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Pa. Government to Get Half of Power Needs from Solar

Half of Pennsylvania government’s electricity needs will be met with solar energy by next year under a recently announced new energy initiative.

The state will be the first in the country to commit to getting 50 percent of its energy from solar power under the Pennsylvania Project to Utilize Light and Solar Energy (PA PULSE), using 10 new solar farms that will be built across the state.

The state’s Department of General Services has reached a contract with power provider Constellation for a 15-year, fixed-rate power purchase agreement. The solar farms will be built by Lightsource bp in six counties – Columbia, Juniata, Crawford, Northumberland, Snyder, and York.

The project will supply 361,000 megawatt-hours of electricity annually to 16 state agencies, which will reduce the state’s carbon footprint by more than 157,000 tons of carbon dioxide annually. That is equivalent to emissions from 34,000 gas-powered cars or more than 27,000 homes’ electric use.

 “The contracted rate for solar electricity is very competitive relative to historic rates for traditional grid power. The contracted rate for this project is fixed over the 15-year term, providing long-term price protection and budget certainty for a commodity that has been historically volatile,” a Lightsource bp release states. Lightsource will sell the solar power to supplier Constellation, which in turn will be provide the contracted amount to the state.

The first three solar farms have already been launched, and the rest should come online later this year.

A release from Gov. Josh Shapiro’s office said the PULSE PA initiative is part of his energy plan, which will establish the state’s own carbon cap program and update the state’s renewable energy goals with ambitious new standards.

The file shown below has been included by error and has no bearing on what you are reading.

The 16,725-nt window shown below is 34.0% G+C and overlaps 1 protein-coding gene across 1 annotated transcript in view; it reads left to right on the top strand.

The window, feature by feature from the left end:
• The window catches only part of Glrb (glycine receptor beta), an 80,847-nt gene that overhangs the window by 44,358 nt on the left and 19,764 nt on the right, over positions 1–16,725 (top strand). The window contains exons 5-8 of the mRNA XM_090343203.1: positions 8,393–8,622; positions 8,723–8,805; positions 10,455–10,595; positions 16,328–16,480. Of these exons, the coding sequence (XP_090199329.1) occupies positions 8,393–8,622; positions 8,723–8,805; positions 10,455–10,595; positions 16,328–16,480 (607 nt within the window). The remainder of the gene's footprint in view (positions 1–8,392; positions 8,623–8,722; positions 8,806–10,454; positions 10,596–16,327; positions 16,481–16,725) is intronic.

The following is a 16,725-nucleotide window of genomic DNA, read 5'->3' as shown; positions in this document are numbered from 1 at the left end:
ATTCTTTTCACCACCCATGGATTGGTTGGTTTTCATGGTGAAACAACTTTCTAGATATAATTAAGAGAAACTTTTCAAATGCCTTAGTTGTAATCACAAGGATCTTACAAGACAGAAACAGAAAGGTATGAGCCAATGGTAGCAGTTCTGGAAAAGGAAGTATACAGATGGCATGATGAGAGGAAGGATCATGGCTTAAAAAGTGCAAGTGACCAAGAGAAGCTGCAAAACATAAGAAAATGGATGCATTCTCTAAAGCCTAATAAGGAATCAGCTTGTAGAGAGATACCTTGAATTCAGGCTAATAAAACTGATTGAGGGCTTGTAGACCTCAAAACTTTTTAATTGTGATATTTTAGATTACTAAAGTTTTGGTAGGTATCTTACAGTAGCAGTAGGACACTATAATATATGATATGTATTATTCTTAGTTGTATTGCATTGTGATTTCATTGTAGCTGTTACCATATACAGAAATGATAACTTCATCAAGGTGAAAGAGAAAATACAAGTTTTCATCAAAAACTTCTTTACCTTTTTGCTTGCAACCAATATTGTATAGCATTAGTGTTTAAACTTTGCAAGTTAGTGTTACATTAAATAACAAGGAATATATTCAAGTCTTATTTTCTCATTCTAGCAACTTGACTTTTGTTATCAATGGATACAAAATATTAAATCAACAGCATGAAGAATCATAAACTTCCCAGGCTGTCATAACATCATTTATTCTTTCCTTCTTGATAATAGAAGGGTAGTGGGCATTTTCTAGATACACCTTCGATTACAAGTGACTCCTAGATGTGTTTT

The Pennsylvania Climate Emissions Reduction Act (PACER), which was announced in March, will replace Pennsylvania’s controversial efforts to join the Regional Greenhouse Gas Initiative. Under the PACER program, Pennsylvania will determine its own limit on pollution from power plant emissions and set its own price for credits for those emissions that plant operators will have to buy. Under PACER, 70% of the revenue will be used to provide rebates to state residents on their electric bills, more than any other state in the U.S. Part of the remaining 30% will go to help lower bills for low-income residents and for energy efficiency projects.

Shapiro’s proposed Pennsylvania Reliable Energy Sustainability Standard (PRESS) updates the state’s Alternative Energy Portfolio Standards (AEPS), which required an increasing percentage of the state’s electricity provided to consumers to be generated from renewable sources. The state has met the 18% requirement, and it has not been updated since 2004. PRESS adds nuclear and other forms of clean energy and will require the state to get 50% of its electricity from a range of clean energy sources by 2035.

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